One day, Jacob is making himself a lunch while out doing his farm work, and it is possibly a red lentil stew.   Esau soon appears, and is exhausted.  Although Esau is a hunter by profession, a normal stag hunt would not cause the type of exhaustion Esau displays here, and when we begin to look outside the narrative of Scripture, there may just be something that provides the missing link to the story.  Back again to the Book of Jasher in Chapter 27, there is an odd account of an encounter Esau had with the despotic Antichrist-like figure Nimrod.  Nimrod, if you recall from Genesis 10, was also this "mighty hunter," and may have also been a gigantic Nephilim as well.  In reading this story, you get the picture of a sort of rivalry going on between Nimrod and Esau, and for some reason Esau wants to "off" Nimrod.  So, upon seeing Nimrod's hunting posse approach, Esau hides in a clump of woods, and when Nimrod and two of his attendants get too close, Esau jumps out and decapitates Nimrod.  At this point in the Book of Jasher, Nimrod is said to have been 215 years of age. Nimrod's attendants also engage Esau, and he kills them as well.  When Nimrod's accompanying guard rush to see what is going on, Esau flees the scene and is reported to have taken the "sacred garments" (which were believed to be the first clothing of Adam and Eve, which Noah took with him, Ham then stole, and they passed onto Nimrod).  The Jasher account asserts that this is the reason for Esau's exhaustion when he encounters Jacob.  There is some logic in this too, for if Nimrod was a Nephilim, it would have been an epic battle for Esau to kill him, and Esau could have even sustained some injury from the encounter too.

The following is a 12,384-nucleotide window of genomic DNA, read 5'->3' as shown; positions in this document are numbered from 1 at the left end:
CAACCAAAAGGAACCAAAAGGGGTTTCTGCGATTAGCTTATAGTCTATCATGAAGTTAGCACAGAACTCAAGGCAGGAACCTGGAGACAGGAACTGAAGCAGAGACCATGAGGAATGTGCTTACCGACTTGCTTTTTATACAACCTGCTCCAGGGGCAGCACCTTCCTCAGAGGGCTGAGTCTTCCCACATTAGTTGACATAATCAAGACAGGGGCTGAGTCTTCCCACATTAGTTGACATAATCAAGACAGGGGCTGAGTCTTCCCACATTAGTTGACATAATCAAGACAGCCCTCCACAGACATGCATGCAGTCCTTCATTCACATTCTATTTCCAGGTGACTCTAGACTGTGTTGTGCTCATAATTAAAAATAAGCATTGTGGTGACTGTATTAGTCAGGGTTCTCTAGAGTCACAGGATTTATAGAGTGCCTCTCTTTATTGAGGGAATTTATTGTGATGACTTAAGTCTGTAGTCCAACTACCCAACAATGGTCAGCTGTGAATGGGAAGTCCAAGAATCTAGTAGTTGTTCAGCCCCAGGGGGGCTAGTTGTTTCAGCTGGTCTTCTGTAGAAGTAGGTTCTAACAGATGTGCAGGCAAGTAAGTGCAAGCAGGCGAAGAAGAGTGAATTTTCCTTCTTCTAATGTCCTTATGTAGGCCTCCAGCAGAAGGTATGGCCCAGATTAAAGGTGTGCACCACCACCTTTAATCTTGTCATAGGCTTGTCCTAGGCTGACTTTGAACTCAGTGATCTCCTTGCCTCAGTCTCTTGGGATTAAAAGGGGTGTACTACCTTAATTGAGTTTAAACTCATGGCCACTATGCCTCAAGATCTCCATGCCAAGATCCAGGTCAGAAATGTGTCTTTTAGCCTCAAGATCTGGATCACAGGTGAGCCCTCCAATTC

Any rate, Esau is wiped out, hungry, and Jacob sees this as an opportunity.  He tells Esau that he can have some of this lentil stew if he gives Jacob the birthright privilege.  Esau is sort of like "Whatever! just let me eat!" and therefore surrenders the birthright without conflict.  Jacob then makes Esau swear by it, thus securing the right for himself, and we see that story picking up in the next lesson in Genesis 27.

Esau sells his birthright to Jacob for a bowl of lentil stew